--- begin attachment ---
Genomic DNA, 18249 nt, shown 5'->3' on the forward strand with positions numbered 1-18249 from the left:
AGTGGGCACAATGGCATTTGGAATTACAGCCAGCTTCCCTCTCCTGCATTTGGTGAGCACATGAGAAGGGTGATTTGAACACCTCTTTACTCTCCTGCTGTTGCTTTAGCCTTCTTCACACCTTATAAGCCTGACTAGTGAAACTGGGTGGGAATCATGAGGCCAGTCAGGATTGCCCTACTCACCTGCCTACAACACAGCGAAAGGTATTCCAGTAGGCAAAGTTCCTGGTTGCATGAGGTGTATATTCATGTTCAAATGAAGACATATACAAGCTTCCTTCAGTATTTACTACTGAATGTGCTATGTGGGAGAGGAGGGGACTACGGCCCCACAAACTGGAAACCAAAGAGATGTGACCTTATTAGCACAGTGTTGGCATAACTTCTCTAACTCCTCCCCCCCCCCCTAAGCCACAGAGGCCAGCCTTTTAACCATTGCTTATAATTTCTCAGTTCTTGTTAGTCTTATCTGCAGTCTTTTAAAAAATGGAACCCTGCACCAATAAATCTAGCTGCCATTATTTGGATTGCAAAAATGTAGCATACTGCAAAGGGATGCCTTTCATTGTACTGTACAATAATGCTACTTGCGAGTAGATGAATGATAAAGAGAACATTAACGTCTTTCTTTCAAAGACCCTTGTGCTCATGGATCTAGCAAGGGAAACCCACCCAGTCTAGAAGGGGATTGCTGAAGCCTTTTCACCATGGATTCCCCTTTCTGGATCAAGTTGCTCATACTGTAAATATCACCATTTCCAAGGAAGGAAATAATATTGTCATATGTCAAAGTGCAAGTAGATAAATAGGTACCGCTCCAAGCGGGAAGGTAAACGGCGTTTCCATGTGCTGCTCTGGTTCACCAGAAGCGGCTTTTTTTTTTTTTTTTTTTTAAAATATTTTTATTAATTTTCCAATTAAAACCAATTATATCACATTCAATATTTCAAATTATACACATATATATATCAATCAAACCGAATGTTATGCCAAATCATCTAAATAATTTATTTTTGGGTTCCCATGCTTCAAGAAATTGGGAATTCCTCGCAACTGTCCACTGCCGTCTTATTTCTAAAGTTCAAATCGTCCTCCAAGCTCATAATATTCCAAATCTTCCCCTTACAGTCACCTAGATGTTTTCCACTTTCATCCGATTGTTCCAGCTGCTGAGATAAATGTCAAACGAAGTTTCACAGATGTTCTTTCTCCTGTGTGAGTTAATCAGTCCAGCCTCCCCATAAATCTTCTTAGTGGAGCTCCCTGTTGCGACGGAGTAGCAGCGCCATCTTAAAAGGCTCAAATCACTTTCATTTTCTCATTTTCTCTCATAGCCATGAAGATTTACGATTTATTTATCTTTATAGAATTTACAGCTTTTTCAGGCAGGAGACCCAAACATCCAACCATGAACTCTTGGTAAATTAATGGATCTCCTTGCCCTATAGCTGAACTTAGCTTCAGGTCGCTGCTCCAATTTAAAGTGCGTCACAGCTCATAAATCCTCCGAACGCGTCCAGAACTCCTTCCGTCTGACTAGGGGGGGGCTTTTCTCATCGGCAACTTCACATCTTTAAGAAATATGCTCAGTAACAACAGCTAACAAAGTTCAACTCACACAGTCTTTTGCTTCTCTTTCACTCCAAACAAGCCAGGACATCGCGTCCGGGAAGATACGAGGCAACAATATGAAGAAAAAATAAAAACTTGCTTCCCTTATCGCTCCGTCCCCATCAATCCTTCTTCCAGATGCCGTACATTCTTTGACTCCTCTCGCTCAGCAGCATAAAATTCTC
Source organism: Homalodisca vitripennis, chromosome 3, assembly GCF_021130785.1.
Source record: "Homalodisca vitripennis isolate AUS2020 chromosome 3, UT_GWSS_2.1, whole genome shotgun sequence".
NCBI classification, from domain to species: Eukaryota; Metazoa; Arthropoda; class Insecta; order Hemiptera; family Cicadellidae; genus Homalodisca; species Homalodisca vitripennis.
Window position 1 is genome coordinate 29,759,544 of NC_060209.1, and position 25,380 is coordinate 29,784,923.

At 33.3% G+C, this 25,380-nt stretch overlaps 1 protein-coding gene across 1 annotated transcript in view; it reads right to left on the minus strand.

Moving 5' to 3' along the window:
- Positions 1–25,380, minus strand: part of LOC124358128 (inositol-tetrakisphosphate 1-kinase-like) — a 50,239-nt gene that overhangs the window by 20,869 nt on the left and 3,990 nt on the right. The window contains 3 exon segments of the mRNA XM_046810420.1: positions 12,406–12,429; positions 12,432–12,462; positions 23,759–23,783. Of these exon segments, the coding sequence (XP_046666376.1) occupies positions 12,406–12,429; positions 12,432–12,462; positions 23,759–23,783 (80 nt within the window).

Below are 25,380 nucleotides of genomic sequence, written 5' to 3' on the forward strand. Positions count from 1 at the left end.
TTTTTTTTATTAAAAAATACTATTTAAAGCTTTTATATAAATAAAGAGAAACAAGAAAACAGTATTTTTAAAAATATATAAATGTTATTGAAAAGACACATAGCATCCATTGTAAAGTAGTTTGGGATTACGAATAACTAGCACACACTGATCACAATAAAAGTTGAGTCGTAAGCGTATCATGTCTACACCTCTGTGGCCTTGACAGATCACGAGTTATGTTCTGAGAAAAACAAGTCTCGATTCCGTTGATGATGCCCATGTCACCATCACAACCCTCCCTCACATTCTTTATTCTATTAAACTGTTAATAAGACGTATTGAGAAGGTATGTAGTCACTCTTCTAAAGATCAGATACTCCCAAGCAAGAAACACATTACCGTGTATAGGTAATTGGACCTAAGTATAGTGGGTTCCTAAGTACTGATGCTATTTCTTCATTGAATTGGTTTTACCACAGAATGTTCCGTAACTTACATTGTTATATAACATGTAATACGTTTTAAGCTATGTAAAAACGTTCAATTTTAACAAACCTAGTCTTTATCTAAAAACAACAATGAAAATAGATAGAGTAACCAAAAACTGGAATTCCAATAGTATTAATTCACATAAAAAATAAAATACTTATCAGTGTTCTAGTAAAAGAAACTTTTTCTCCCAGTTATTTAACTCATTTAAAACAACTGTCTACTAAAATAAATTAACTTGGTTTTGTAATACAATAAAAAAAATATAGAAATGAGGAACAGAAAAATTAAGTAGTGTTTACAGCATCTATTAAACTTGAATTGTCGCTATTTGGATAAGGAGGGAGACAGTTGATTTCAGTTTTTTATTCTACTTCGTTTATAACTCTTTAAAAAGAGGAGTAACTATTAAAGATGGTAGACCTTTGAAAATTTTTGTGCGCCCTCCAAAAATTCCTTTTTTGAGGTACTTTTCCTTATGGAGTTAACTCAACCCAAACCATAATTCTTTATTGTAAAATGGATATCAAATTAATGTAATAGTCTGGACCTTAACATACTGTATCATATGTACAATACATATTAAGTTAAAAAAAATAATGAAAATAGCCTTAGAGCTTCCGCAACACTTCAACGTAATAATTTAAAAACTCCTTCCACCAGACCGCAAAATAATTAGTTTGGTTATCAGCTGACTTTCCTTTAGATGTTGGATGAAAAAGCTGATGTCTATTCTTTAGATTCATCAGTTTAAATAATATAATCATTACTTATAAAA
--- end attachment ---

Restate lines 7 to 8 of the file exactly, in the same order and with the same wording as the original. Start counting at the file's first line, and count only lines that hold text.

At 33.3% G+C, this 25,380-nt stretch overlaps 1 protein-coding gene across 1 annotated transcript in view; it reads right to left on the minus strand.

Moving 5' to 3' along the window: